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What are the 3 types of savings accounts?

6 min read

What are the 3 types of savings accounts?

Written By

Yekaterina Galanova
Yekaterina Galanova

Rounding it up

  • There are multiple types of savings accounts in Canada, the most common of which are the Tax-Free Savings Account (TFSA), High Interest Savings Account (HISA), and Joint Savings Account.

  • There are definite advantages to any of these savings accounts. They’re easy to open, plus your deposited money is safe and accessible.

  • A HISA can be a great investment vehicle thanks to the interest it accrues.

  • If you’re a couple looking to save for a house, car, child, or other big financial decisions, consider a joint savings account.

While there’s no wrong way to go about saving money, it’s probably advisable to forego putting your money under the mattress and into a bank account instead. But, which bank account? Let’s get into the nitty gritty of various savings accounts, and how to pick the right one for you.

What is a savings account anyways?

A savings account is like its very name implies: A type of bank account intended to store your savings. Its function sounds similar to that of a chequing account, but it’s not quite the same. A chequing account pays for regular expenses, like food and housing. A savings account, on the other hand, is meant to stash away money for an extended period of time in case of a rainy day or for a large purchase in the future.

Money that is in a savings account is considered to be safer than it would be under the aforementioned mattress. Why? Because money in a savings account, usually up to $100,000, is insured by the Canada Deposit Insurance Corporation. (Any money you put into an interest earning KOHO account is eligible for CDIC insurance!)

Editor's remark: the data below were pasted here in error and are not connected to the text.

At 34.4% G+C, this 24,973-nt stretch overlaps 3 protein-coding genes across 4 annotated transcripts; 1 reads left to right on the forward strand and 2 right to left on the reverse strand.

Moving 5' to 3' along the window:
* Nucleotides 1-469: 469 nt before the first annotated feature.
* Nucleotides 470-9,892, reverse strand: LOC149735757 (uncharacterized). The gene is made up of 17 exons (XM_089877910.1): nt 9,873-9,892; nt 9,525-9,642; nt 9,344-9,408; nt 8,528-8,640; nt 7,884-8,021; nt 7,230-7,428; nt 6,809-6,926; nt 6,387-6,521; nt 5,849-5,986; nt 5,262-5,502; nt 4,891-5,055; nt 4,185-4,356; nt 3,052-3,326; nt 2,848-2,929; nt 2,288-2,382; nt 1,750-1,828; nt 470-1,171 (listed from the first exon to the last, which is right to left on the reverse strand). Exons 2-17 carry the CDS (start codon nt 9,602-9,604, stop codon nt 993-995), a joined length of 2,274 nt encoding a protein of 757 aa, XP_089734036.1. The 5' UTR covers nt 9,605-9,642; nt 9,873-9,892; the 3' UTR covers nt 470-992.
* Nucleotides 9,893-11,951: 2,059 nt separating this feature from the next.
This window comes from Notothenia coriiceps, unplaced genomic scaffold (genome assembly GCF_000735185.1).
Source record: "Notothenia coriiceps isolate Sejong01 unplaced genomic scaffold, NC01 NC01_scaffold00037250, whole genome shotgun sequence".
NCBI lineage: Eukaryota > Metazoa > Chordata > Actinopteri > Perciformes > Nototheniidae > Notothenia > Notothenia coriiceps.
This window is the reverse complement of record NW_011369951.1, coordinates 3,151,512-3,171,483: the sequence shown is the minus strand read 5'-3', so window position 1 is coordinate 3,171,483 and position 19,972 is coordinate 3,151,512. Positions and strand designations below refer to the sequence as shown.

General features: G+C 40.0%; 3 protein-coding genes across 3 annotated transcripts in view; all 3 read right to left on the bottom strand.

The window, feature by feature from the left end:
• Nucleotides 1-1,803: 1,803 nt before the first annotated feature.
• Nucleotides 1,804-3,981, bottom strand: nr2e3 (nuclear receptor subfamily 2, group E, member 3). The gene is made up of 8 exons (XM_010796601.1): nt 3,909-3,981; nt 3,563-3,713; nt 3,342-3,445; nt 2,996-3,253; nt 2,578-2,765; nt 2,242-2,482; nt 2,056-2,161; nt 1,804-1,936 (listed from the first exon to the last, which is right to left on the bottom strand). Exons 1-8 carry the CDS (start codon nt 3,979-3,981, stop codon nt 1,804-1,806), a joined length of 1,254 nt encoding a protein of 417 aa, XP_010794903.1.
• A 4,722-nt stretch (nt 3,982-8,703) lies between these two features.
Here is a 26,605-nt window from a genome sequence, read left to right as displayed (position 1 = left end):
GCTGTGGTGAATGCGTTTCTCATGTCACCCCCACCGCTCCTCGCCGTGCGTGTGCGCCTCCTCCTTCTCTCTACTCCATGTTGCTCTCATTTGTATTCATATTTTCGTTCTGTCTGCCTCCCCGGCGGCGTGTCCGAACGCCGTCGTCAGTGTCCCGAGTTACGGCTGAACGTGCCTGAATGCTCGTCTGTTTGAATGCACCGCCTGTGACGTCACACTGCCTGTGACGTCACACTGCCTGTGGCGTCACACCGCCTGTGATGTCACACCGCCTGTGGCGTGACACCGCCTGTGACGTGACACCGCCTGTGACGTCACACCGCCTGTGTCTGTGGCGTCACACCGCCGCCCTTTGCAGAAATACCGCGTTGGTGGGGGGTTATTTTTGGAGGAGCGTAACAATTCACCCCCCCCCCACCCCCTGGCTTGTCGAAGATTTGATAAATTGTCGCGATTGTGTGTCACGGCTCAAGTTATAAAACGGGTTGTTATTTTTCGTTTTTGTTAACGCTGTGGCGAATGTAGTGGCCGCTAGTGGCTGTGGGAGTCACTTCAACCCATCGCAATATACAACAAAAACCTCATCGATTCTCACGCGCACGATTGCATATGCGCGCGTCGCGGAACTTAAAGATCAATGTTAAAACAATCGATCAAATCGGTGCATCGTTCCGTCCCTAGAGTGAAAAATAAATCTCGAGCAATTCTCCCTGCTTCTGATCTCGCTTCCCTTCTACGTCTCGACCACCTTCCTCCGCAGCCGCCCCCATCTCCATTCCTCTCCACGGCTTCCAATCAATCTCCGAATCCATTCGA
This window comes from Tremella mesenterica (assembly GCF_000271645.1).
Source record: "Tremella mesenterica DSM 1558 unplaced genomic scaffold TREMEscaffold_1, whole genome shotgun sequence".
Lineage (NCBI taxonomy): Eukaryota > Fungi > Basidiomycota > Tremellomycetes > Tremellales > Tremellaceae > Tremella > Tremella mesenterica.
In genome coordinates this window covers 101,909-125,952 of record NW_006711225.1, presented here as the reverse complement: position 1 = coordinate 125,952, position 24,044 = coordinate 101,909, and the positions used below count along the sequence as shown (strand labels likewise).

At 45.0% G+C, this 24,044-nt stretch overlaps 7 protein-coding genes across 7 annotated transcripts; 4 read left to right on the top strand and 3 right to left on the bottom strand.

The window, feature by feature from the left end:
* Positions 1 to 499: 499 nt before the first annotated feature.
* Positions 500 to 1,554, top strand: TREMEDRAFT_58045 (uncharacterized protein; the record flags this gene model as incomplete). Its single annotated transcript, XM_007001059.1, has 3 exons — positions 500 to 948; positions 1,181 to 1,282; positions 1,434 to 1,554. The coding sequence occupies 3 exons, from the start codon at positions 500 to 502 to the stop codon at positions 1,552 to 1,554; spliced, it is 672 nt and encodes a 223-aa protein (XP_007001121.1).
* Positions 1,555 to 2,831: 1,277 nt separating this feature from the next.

This security does not apply to money in a savings account that is invested into stocks, bonds, or mutual funds, but any cash value in the savings account is definitely subject to protection by the insurance.

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What to consider before opening a savings account

There are a few factors you should keep in mind before opening a savings account. Mainly, the minimum balance requirement, available interest rates, and any fees associated with the savings account.

Different institutions, be it a bank or a credit union, impose different requirements for opening a savings account and the benefits they offer.

Remember to weigh the pros and the cons of each type of savings account. If you need additional guidance, there is a wealth of information available online that cover topics like what savings account to consider based on your financial situation.